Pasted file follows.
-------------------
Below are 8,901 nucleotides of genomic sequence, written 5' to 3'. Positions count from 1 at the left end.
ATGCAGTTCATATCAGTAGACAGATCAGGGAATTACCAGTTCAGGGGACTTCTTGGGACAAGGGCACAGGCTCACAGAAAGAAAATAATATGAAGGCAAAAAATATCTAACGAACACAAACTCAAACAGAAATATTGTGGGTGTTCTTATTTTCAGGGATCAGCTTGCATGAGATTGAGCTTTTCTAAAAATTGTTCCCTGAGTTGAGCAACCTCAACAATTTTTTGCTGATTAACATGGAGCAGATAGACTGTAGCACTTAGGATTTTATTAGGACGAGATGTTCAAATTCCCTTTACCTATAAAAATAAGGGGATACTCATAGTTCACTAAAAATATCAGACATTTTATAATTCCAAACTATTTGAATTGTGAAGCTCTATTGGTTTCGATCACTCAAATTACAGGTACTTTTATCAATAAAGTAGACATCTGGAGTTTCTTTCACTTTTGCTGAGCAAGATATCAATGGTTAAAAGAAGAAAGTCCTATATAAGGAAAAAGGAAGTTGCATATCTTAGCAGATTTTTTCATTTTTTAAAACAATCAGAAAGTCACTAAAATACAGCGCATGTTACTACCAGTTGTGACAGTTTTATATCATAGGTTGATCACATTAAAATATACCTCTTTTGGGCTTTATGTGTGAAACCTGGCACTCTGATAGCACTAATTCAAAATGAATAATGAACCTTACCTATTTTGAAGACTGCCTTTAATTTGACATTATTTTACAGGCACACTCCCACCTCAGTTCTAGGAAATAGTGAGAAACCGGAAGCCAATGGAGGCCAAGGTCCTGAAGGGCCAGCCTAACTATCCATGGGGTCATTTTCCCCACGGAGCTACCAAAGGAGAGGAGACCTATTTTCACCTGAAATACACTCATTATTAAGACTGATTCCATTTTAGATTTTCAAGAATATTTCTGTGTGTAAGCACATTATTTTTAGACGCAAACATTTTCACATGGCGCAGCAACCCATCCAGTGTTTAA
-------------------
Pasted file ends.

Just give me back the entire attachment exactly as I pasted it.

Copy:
Below are 8,901 nucleotides of genomic sequence, written 5' to 3'. Positions count from 1 at the left end.
ATGCAGTTCATATCAGTAGACAGATCAGGGAATTACCAGTTCAGGGGACTTCTTGGGACAAGGGCACAGGCTCACAGAAAGAAAATAATATGAAGGCAAAAAATATCTAACGAACACAAACTCAAACAGAAATATTGTGGGTGTTCTTATTTTCAGGGATCAGCTTGCATGAGATTGAGCTTTTCTAAAAATTGTTCCCTGAGTTGAGCAACCTCAACAATTTTTTGCTGATTAACATGGAGCAGATAGACTGTAGCACTTAGGATTTTATTAGGACGAGATGTTCAAATTCCCTTTACCTATAAAAATAAGGGGATACTCATAGTTCACTAAAAATATCAGACATTTTATAATTCCAAACTATTTGAATTGTGAAGCTCTATTGGTTTCGATCACTCAAATTACAGGTACTTTTATCAATAAAGTAGACATCTGGAGTTTCTTTCACTTTTGCTGAGCAAGATATCAATGGTTAAAAGAAGAAAGTCCTATATAAGGAAAAAGGAAGTTGCATATCTTAGCAGATTTTTTCATTTTTTAAAACAATCAGAAAGTCACTAAAATACAGCGCATGTTACTACCAGTTGTGACAGTTTTATATCATAGGTTGATCACATTAAAATATACCTCTTTTGGGCTTTATGTGTGAAACCTGGCACTCTGATAGCACTAATTCAAAATGAATAATGAACCTTACCTATTTTGAAGACTGCCTTTAATTTGACATTATTTTACAGGCACACTCCCACCTCAGTTCTAGGAAATAGTGAGAAACCGGAAGCCAATGGAGGCCAAGGTCCTGAAGGGCCAGCCTAACTATCCATGGGGTCATTTTCCCCACGGAGCTACCAAAGGAGAGGAGACCTATTTTCACCTGAAATACACTCATTATTAAGACTGATTCCATTTTAGATTTTCAAGAATATTTCTGTGTGTAAGCACATTATTTTTAGACGCAAACATTTTCACATGGCGCAGCAACCCATCCAGTGTTTAA